A common mistake seen on 300A forms is that companies forget to have them signed, noted John Martin, an attorney with Ogletree Deakins in Washington, D.C.

There are only four company representatives who may certify the summary:

  • An owner of the company.
  • An officer of the corporation.
  • The highest-ranking company official working at the site.
  • The immediate supervisor of the highest-ranking company official working at the site.

Businesses commonly make the mistake of having an HR or safety supervisor sign the form, said Edwin Foulke Jr., an attorney with Fisher Phillips in Atlanta and Washington, D.C., and the former head of OSHA under President George W. Bush.

They need to get at least the plant manager to sign it, he said, noting that the representative who signs Form 300A must know how numbers in the summary were obtained.

Once the 300A form is completed, it should be posted in a conspicuous place where other employment notices are usually posted.

Electronic Filing

The Improve Tracking of Workplace Injuries and Illnesses rule requires covered establishments with at least 20 employees to also electronically submit Form 300A to OSHA.

Large establishments with 250 or more employees were also supposed to begin electronically submitting data from the 300 and 301 forms in 2018, but the federal government recently eliminated that requirement. However, those establishments still must electronically submit their 300A summaries.

The deadline to electronically submit 2018 information is March 2.

SOURCE: Nagele-Piazza, L. (1 February 2019) "Don’t Forget to Post OSHA Injury and Illness Data at Your Worksite" (Web Blog Post). Retrieved from https://www.shrm.org/resourcesandtools/legal-and-compliance/employment-law/pages/don%E2%80%99t-forget-to-post-osha-injury-and-illness-data-at-your-worksite.aspx/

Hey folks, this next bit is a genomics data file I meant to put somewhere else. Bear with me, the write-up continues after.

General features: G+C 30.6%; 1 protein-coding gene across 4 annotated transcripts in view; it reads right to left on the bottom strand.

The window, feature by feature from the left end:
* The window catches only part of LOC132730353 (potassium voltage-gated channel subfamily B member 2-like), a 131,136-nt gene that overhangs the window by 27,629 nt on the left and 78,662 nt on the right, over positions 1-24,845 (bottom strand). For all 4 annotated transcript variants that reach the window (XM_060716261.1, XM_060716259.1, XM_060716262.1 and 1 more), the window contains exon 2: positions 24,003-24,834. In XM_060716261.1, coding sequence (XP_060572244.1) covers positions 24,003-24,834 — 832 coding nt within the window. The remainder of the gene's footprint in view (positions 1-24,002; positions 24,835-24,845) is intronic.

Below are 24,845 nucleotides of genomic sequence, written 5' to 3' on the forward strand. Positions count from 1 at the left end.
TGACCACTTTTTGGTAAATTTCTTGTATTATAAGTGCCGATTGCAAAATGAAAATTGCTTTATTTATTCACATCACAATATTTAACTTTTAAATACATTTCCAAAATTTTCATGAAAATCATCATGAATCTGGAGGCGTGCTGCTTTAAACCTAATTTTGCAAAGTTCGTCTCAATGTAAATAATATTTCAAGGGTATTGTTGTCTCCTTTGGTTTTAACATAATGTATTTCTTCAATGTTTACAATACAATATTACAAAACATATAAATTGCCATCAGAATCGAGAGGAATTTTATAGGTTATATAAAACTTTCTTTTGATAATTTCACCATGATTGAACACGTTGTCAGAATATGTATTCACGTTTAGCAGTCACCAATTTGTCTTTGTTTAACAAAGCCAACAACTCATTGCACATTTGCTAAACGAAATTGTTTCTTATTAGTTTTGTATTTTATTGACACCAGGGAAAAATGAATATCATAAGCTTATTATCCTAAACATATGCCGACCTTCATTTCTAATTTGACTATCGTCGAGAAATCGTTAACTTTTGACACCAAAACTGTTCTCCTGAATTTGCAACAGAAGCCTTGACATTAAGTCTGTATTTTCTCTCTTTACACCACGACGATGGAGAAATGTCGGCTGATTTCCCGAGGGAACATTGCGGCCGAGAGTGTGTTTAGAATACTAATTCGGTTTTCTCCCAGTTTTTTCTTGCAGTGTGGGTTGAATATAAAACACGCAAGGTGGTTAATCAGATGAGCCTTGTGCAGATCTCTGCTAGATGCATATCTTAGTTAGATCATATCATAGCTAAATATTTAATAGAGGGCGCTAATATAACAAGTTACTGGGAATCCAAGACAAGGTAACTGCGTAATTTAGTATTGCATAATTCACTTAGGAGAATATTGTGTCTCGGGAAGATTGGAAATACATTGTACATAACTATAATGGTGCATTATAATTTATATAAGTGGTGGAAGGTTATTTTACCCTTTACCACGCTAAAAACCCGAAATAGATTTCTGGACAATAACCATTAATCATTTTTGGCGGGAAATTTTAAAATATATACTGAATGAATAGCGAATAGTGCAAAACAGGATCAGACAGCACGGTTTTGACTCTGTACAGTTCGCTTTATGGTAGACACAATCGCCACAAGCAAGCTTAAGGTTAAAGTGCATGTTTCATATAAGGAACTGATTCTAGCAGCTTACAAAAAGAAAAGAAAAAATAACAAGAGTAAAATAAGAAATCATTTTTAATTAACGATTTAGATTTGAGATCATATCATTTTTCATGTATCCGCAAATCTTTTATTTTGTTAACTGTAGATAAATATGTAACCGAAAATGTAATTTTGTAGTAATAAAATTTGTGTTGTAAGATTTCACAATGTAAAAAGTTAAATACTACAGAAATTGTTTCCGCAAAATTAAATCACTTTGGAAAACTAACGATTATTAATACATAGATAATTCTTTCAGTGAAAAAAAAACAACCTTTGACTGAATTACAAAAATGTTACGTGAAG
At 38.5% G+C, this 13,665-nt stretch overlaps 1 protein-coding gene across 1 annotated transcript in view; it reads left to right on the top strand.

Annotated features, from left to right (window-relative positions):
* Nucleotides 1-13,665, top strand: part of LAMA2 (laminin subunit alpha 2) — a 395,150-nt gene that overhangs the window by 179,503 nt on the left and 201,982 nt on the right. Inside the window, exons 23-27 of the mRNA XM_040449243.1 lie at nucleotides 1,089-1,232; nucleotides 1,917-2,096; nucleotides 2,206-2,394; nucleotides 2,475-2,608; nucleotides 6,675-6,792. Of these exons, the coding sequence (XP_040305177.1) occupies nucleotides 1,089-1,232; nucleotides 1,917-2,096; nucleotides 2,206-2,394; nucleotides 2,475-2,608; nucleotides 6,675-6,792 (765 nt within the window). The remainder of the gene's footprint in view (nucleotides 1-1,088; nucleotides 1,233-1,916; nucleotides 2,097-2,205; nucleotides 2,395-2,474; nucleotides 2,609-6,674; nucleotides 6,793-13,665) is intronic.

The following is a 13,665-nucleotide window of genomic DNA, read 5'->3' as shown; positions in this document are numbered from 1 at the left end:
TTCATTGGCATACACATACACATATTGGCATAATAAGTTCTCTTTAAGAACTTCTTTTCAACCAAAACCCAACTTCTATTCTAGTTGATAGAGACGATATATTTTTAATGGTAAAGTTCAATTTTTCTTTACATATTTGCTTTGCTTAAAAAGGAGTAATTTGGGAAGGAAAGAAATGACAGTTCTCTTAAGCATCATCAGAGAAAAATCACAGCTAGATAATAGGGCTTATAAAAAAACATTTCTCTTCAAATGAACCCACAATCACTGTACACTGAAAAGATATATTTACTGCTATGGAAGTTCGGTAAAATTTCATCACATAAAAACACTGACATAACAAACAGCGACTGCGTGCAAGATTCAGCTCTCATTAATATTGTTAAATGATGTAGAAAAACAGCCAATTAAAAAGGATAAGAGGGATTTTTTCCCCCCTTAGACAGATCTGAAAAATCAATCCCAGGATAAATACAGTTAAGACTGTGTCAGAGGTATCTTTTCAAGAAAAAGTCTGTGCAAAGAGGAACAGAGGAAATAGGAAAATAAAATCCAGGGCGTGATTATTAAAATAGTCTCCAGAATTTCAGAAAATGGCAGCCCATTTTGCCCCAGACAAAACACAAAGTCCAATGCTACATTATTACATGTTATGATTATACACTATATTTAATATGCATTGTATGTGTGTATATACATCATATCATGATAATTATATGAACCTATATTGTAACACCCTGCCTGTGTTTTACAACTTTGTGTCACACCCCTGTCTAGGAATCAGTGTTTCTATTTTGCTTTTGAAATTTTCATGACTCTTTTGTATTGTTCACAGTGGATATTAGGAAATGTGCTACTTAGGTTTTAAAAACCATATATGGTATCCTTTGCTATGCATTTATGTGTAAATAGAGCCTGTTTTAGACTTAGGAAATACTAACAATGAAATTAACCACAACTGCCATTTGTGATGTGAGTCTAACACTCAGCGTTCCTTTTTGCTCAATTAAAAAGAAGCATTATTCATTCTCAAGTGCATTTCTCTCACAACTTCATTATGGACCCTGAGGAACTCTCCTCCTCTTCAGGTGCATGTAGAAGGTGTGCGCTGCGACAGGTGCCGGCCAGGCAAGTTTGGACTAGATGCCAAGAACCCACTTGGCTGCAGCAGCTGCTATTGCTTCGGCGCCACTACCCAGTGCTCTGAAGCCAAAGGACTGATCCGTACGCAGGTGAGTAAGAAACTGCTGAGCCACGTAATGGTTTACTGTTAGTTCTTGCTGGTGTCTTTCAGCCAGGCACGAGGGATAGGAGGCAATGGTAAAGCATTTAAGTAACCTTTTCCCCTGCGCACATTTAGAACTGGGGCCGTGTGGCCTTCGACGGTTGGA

Recruiting in the Tight(est) of Labor Markets

Are you struggling to attract top talent? Recruiters are left searching for ways to recruit top talent in a seemingly shrinking talent pool. Read on for tips on recruiting in the tightest of labor markets.


The Job Market in 2019 is drastically different than the one we all became accustomed to for so many years. The unemployment rate is two percent for college graduates, and an even tighter market in the growth areas of Digital Strategy and Data.  The result is more and more companies going after a seemingly shrinking talent pool of available candidates. What is a Recruiter to do?

Develop a Relationship

Enter into the mindset that everyone is a (passive) candidate, not just anyone that responds to your job post on Indeed or Linkedin. I find that the right passive candidate is very responsive to the inquiry along the lines of “you have an exceptional background, would you have 10/15 minutes for an informational call so we could learn more about you and tell you our story?” This accomplishes two things: the potential candidate’s defenses come down so they can’t say they are not in the market, and it develops a consultative relationship between organization and candidate. Now you can start to develop a robust candidate bench!